A national coalition of black cycling clubs is converging on the Twin Cities for five days to focus on creating more racial equity in bike riding and exploring the nationally renowned biking infrastructure of the Twin Cities.
The National Brotherhood of Cyclists opened its annual meetup Wednesday at the Commons Hotel in Minneapolis with sessions focused on using biking to combat health disparities among low-income and minority populations. Panelists are also discussing ways to make bike-sharing programs equitable and profitable, and using biking as a tool for social change.
The Twin Cities hosted the inaugural meeting of the brotherhood in 2009, the year after the organization was founded to promote a common agenda among more than 40 black-oriented local cycling clubs. Although those clubs largely comprise sport cyclists, another goal is to encourage more casual riders.
There's also a full schedule of bike rides on the conference agenda, plus cycling promotion. That began Wednesday with a tour of favorite Twin Cities biking routes led by Tim Springer, former director of the Midtown Greenway Coalition. The greenway was boosted by about $28 million in pilot federal funding aimed at increasing bike and pedestrian commuting.
The conference continued Thursday with sessions featuring black women's cycling, racial dynamics in bike advocacy and a session on gentrification titled "Are Bike Lanes White Lanes?"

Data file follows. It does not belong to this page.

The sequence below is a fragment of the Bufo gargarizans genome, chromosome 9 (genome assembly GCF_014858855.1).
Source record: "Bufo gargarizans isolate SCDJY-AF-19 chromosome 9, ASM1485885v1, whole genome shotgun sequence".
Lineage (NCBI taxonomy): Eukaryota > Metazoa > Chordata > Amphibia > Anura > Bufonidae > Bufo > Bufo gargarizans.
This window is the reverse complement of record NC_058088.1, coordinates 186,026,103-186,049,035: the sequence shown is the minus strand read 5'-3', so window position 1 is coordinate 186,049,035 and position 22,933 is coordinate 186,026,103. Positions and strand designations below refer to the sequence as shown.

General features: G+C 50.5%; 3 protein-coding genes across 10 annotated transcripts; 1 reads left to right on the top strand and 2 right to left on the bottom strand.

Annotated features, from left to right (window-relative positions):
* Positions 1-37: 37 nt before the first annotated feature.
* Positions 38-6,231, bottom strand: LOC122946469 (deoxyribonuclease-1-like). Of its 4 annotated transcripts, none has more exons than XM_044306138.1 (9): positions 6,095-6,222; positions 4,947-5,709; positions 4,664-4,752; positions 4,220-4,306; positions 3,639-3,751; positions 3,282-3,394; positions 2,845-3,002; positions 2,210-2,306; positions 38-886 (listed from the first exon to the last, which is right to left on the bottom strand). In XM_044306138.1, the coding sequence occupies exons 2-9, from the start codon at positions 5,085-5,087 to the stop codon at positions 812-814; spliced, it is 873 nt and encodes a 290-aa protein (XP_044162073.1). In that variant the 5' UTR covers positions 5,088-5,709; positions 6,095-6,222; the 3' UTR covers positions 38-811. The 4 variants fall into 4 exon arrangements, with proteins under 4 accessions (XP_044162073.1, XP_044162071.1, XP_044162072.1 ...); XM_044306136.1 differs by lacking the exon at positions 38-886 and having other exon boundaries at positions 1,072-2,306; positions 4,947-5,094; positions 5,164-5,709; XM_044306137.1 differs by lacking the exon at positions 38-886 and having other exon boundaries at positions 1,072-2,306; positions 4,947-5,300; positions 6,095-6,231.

That's an assertion that Anthony Taylor said he frequently hears. Taylor is a vice president of the brotherhood, a co-founder in 1999 of the Twin Cities Major Taylor Bicycling Club, and a member of the equity advisory council to the League of American Bicyclists.
One key to making those lanes more friendly to black riders will be to increase comfort with cycling, Taylor said. His club and the national organization are working to lure nonriders and novice riders in the black community toward more confident cycling that's integrated into daily routines.
Taylor said it's important to start with skills as basic as how to mount a bike and some basic maintenance. "You create a learning curve," he said.
Taylor plans to work with Major Taylor riders in the Twin Cities to foster conversationally paced community rides when he opens a bike shop in the Bancroft neighborhood. He said one key to encouraging participation is to show people how they can link neighborhood destinations on low-traffic streets.